The “gig” economy is flourishing. Approximately 57 million people in the United States do not have traditional full-time jobs but instead, have an “alternative” work arrangement. By 2020, it is estimated that 40% of U.S. workers will be independent contractors in some form, from ride-share drivers to freelancers. Without a traditional employee group benefits package to depend on, these solopreneurs will need to buy health insurance on their own.

Short term health insurance can be a win-win alternative for individuals looking for budget-friendly coverage without the permanency of health insurance through the federal or state exchanges. Short term medical plans are temporary plans that can be purchased for just 30 days, but can also have more extended terms for nearly a year or consecutive years in some states. They fit a lifestyle that is in flux without tying down someone working multiple jobs. That’s just a few reasons why short term health plans will be big business in 2020 and beyond.

The National Association of Insurance Commissioners recently reported that at the end of 2017, about 122,000 Americans were enrolled in short-term medical plans. Federal actuaries now estimate 600,000 more people might purchase short term health insurance coverage in 2019 because regulations surrounding the plans have been loosened by the current administration – and federal courts have backed the rule up. That means come open enrollment time, short term health insurance will be a viable contender next to more costly ACA plans.

Consumer Advantages of Buying Short Term Health Insurance 

  • Control. When consumers buy health insurance on their own they can move between part-time jobs, try new gigs and not lose coverage. What they purchase on their own is theirs to keep.
  • Choice. Individuals can pick the health insurance company they want to work with, not what their employer requires them to use. There are several marketing organizations in the short term medical space that allow consumers to compare plans side-by-side to make the most informed decisions about their potential purchase.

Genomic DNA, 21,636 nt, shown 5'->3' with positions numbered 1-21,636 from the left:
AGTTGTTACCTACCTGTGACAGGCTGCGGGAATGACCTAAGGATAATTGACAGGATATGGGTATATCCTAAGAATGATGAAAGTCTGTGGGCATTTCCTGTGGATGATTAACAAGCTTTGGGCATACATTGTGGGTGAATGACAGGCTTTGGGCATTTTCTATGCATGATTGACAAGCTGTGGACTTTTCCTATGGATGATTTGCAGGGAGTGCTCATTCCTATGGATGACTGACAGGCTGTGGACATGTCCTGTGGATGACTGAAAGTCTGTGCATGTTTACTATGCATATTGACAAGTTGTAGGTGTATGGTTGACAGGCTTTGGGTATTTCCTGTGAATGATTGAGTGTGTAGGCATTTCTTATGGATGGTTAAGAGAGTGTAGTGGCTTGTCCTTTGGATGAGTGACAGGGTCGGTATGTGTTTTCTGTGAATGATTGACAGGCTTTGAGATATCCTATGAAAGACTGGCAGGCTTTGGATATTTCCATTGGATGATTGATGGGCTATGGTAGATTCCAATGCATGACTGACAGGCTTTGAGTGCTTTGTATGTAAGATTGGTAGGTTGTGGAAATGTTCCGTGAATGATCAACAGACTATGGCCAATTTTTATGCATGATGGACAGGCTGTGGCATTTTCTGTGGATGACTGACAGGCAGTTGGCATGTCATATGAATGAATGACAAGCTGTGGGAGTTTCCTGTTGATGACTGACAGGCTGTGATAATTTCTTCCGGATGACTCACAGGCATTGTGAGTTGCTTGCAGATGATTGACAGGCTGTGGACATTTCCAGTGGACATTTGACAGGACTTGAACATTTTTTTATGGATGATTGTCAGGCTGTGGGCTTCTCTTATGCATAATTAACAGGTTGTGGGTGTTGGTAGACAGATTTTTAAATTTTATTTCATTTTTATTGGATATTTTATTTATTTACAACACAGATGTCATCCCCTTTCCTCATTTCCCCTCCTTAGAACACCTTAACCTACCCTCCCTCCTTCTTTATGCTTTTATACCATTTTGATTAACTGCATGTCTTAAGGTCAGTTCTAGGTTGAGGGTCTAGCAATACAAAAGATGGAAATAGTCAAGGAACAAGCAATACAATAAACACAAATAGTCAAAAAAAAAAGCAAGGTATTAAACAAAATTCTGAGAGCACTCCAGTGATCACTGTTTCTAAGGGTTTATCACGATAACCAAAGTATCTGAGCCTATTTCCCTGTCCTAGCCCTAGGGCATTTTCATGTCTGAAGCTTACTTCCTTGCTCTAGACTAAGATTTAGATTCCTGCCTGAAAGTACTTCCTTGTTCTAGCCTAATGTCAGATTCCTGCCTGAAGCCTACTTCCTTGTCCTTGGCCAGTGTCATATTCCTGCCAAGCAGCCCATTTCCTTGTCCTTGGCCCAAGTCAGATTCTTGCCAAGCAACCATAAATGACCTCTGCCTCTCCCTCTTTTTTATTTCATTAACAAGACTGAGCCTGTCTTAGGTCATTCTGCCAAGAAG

• Network. Whether a PPO network or an open, all-access network, many short term health plans offer network options that work for consumers in both urban and rural areas without the worry of not being able to either keep a current doctor or find a doctor close to home.
  • Variety. Not all short term health insurance plans are created equal. Some “lite” plans offer coverage for everyday medical expenses like doctor office visits, but not as much coverage for inpatient hospitalizations or surgeries. More robust plans can offer doctor office visit copays, prescription drug coverage and even preventive care. Again, choice and flexibility are the name of the game when it comes to short term medical plans.

Innovation Is Leading The Wave

Even though elected officials are struggling to create a consistent, relevant road map to guide change, the health insurance market is evolving. A record $2.5 billion was invested in U.S. insurance startups in 2018. Companies are finding new and innovative ways to connect consumers and agents to products like short term health insurance, fixed indemnity and supplemental plans online. Many startups are making meaningful changes to improve access and choice while lowering costs. These modernizations are also making open enrollment easier for agents to enroll clients and easier for clients to better understand what they are signing up for.

One outcome of the Affordable Care Act was the reduction of the uninsured. Consumers have proven they want health insurance coverage, but in an economy ever in motion, it has to be on their terms and on a budget they can afford. One size does not fit all and the demand for tailored insurance solutions will accelerate as America transitions to a bigger and better economy full of workers in alternative careers.

Call me for prices:  Elaine  Saccente   704-891-2274